The IOLI - Internation Organization of Lace, Inc. has a study box of lace fragments that members can borrow.  

(I am searching for a link)

IOLI also has a lending library for members' use

A site with good photos of high quality antique laces: ;

Discussion Forum

Lacemaking history 5 Replies

Please, does anyone know for sure how lace tokens were used in Great Britain in the 1700s?I have read theories that the tokens were given in lieu of governmental coinage due to a coin shortage, but…Continue

Started by Laurie Elliott. Last reply by Laurie Elliott on Tuesday.

Need help identifying antique needle-made/tape lace from curtain

I have a group of 5 pieces of this wonderful antique lace, one of which was originally applied to an old, stretchy bobbin-net curtain and the rest were part of the collection.  The wides piece is…Continue

Started by Jeanne B Jun 13.

Lace maker? 5 Replies

This is a little different kind of ID, a question sent to me by a friend - Could this needlework picture perhaps show the woman making lace on a pillow - what do you think?…Continue

Started by Carolyn Wetzel. Last reply by Lorelei Halley Administrator May 30.

More Spanish lace 2 Replies

While pondering the previous lace dress, I came across this piece. I feel that the design is a very Spanish looking one. But is there a name for this kind of design? Any information about where it…Continue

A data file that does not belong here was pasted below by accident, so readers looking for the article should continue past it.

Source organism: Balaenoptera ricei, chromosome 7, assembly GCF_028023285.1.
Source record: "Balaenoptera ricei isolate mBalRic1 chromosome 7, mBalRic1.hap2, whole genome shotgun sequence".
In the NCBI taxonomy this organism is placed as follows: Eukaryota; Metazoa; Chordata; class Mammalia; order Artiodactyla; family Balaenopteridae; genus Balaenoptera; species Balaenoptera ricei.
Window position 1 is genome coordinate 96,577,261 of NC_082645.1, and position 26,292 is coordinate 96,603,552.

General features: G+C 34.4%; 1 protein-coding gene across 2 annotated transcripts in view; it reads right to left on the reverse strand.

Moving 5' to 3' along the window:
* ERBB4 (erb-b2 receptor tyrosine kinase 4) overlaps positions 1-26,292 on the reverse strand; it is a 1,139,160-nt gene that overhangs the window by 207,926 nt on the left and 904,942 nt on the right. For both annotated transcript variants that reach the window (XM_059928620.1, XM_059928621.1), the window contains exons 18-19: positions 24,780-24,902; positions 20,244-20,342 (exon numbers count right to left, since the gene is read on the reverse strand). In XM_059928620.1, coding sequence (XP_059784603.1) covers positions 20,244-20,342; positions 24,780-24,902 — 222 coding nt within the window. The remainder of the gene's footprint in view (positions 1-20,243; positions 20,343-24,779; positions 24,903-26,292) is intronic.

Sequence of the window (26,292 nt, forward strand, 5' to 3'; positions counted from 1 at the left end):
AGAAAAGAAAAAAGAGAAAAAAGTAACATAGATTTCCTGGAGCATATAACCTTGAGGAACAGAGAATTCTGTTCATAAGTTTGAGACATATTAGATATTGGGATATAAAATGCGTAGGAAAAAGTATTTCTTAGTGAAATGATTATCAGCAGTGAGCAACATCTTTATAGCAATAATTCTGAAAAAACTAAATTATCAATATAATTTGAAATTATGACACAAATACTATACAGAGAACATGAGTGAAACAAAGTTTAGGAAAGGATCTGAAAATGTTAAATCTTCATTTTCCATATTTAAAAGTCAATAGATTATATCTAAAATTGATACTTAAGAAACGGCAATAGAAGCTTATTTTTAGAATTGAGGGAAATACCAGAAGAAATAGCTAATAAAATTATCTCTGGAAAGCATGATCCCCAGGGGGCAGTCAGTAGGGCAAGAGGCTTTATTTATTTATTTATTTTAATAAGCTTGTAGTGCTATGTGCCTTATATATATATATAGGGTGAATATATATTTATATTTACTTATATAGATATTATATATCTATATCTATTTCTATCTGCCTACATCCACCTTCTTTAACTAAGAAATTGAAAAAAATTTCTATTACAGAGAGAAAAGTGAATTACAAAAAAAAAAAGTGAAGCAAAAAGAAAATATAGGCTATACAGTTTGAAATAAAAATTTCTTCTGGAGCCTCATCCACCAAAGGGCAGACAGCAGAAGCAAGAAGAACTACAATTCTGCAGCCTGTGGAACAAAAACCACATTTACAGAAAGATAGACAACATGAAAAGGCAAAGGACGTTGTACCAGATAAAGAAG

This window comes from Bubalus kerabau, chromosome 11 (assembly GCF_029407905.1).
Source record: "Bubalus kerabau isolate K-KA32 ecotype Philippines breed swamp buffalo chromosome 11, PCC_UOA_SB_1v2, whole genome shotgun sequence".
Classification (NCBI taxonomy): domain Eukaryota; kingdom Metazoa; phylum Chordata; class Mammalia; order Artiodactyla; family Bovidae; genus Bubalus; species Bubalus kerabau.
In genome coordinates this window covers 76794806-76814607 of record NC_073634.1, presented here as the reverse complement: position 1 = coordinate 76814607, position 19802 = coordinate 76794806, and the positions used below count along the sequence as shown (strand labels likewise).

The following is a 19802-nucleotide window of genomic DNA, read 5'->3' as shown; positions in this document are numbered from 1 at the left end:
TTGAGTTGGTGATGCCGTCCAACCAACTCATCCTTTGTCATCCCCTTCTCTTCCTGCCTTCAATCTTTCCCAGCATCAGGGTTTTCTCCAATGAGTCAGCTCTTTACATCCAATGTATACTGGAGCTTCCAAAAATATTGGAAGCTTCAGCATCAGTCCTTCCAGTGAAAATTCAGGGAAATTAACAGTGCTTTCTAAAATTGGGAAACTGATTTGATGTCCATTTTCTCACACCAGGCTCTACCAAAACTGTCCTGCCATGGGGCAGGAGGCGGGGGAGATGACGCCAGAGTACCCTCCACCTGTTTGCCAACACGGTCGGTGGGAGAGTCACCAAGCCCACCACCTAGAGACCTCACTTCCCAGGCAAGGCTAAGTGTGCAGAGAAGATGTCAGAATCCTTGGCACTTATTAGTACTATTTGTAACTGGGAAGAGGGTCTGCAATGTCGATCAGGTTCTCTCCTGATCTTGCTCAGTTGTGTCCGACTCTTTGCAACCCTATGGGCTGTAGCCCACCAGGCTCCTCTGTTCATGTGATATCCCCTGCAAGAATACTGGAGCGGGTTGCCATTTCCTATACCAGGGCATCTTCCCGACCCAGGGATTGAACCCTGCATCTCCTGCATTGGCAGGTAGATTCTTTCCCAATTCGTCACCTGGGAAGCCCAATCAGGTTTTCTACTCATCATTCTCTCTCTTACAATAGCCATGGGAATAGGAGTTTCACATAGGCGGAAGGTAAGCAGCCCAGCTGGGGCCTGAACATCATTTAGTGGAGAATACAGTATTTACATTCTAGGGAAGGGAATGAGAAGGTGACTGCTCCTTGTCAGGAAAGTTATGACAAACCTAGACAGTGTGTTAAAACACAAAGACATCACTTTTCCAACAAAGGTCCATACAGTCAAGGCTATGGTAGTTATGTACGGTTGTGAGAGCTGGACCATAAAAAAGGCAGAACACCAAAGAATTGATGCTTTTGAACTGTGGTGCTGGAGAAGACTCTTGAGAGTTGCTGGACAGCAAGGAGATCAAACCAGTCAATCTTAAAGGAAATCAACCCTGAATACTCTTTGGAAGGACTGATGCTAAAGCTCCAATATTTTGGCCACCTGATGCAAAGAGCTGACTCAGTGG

Started by Devon Thein. Last reply by Lorelei Halley Administrator May 23.

Comment Wall


You need to be a member of Identification-History to add comments!

Comment by Nancy A. Neff on June 22, 2018 at 7:30am

Carolina is right:  twist twice the two pairs coming in, do a half-reef knot with the inside bobbins of each pair, then twist twice with the outside pairs. The only thing I disagree with is that I think there are two twists in the vertical outside pairs between the horizontal bars formed by the half-reef knot, but in many instances it's rather hard to tell--it looks to me like the lace has been washed, and perhaps ironed.

Comment by Carolina de la Guardia on June 20, 2018 at 7:34pm

Lorelei I am not speaking of half stitch but a half knot or maybe you call it a half reef knot. This is what it is curious and different. As Devon says probably to imitate needlelace.

The two inners bobbins (threads) are half knotted, then one twist with the outer bobbin at each side. The stitch is the result of repeating three times these moves.

It can be put a pin in the middle between every step, to get the hole more visible but it is not absolutely necessary.

Comment by Lorelei Halley Administrator on June 20, 2018 at 4:46pm

I think that what Carolina is suggesting is a pinchain (used in Bucks). You do a stack of half stitches, with an extra twist between each cross. ctt ctt ctt  But your photo doesn't look like that. I will try to find an example.

Comment by Carolina de la Guardia on June 19, 2018 at 1:54pm

Devon, I stayed in N.Y. for three days and just wanted to say hello.

And yes, I wanted to mean “clasify”.